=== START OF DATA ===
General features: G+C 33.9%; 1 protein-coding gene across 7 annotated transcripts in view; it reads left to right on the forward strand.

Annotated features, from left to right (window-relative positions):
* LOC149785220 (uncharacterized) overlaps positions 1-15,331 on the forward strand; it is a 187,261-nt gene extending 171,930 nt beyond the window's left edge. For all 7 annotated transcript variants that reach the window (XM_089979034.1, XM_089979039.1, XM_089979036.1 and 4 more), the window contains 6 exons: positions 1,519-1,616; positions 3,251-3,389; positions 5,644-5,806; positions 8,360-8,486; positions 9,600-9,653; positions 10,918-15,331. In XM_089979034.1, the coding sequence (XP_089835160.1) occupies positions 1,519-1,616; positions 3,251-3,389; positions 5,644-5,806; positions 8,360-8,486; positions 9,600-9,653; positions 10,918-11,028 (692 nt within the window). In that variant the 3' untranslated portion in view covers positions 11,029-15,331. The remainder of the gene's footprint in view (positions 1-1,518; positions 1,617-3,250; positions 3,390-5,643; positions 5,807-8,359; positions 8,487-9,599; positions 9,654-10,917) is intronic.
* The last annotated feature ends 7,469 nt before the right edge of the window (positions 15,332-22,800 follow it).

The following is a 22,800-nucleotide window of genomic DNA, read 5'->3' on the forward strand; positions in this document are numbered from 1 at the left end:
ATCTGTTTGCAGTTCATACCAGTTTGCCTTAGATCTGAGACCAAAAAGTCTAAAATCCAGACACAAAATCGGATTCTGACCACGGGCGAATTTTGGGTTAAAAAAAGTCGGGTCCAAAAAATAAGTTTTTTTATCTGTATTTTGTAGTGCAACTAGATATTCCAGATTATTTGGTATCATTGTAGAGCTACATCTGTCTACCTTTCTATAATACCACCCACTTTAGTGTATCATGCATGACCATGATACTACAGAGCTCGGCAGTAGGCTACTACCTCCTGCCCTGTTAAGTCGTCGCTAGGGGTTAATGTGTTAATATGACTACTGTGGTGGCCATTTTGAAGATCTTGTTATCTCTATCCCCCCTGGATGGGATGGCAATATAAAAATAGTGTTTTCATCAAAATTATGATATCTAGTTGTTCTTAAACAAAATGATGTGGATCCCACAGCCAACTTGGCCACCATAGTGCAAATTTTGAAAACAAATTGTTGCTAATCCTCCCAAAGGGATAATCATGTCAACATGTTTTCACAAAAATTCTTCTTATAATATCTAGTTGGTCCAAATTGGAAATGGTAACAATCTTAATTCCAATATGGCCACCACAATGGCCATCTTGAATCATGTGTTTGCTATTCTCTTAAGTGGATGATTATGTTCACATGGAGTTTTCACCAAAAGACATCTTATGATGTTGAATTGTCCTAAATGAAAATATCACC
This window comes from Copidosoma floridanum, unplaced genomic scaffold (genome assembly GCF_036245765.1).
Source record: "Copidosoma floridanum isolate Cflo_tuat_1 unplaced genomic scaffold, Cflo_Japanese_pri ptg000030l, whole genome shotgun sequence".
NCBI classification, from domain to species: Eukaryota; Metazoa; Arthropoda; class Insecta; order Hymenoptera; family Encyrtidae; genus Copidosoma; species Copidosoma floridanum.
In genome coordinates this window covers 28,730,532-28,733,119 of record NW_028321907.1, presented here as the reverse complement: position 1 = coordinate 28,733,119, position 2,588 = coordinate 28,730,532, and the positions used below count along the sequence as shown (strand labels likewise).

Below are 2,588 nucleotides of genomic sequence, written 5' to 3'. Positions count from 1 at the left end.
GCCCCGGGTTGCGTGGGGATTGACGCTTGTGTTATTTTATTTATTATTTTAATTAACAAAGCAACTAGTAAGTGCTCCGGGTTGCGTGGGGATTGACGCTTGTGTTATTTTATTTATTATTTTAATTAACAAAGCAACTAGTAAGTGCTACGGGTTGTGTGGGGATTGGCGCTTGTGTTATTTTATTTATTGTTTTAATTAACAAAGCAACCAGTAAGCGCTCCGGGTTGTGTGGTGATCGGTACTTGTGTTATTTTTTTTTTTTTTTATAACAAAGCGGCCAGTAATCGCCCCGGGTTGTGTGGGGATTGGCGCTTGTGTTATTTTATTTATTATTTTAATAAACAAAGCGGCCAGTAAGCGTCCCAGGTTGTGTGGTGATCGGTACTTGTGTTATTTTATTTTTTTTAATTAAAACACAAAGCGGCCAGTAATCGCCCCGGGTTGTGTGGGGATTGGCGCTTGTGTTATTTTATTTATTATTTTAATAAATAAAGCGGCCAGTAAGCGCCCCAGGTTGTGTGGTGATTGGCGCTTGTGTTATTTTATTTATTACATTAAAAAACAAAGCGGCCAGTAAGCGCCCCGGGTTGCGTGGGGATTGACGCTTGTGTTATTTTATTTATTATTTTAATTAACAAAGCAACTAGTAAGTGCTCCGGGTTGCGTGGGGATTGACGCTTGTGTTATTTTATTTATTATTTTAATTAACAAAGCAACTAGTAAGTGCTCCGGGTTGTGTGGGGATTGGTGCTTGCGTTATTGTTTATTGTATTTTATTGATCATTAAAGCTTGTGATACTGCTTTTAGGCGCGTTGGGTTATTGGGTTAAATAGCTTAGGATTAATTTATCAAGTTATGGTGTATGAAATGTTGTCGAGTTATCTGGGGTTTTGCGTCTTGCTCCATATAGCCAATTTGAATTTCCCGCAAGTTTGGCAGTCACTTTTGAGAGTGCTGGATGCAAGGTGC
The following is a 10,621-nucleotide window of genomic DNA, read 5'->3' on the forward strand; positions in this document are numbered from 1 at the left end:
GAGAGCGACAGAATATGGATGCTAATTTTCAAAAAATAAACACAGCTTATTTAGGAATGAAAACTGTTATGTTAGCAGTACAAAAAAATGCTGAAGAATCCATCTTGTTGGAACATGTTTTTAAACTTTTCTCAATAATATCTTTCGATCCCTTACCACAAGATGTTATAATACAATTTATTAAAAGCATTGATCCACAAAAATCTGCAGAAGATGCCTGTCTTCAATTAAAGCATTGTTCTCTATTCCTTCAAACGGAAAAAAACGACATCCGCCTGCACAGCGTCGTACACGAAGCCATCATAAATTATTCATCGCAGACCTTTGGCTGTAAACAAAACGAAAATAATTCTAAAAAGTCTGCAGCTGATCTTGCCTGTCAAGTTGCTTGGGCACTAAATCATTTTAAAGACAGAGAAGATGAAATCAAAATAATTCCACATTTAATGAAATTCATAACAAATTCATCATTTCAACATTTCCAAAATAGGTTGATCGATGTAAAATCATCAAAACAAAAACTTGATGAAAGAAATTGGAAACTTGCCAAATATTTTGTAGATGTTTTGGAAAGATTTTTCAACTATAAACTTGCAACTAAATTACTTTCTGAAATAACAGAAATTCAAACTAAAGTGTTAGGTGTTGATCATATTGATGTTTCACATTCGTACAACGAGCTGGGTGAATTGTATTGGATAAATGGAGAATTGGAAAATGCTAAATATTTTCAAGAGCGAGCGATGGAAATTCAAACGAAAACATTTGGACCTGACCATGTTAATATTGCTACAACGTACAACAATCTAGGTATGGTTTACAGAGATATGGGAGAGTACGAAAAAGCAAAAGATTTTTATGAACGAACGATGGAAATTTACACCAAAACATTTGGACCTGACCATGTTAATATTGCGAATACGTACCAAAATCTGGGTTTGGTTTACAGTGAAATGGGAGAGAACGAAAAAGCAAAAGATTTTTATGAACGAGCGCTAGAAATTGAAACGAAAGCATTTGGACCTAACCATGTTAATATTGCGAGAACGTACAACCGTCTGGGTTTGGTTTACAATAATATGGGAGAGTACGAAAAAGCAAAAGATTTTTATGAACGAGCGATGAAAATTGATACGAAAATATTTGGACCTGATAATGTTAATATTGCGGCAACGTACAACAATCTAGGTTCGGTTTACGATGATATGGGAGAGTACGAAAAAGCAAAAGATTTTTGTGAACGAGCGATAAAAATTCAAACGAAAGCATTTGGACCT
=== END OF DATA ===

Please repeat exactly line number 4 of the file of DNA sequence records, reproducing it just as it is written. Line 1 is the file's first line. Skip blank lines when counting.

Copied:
* The last annotated feature ends 7,469 nt before the right edge of the window (positions 15,332-22,800 follow it).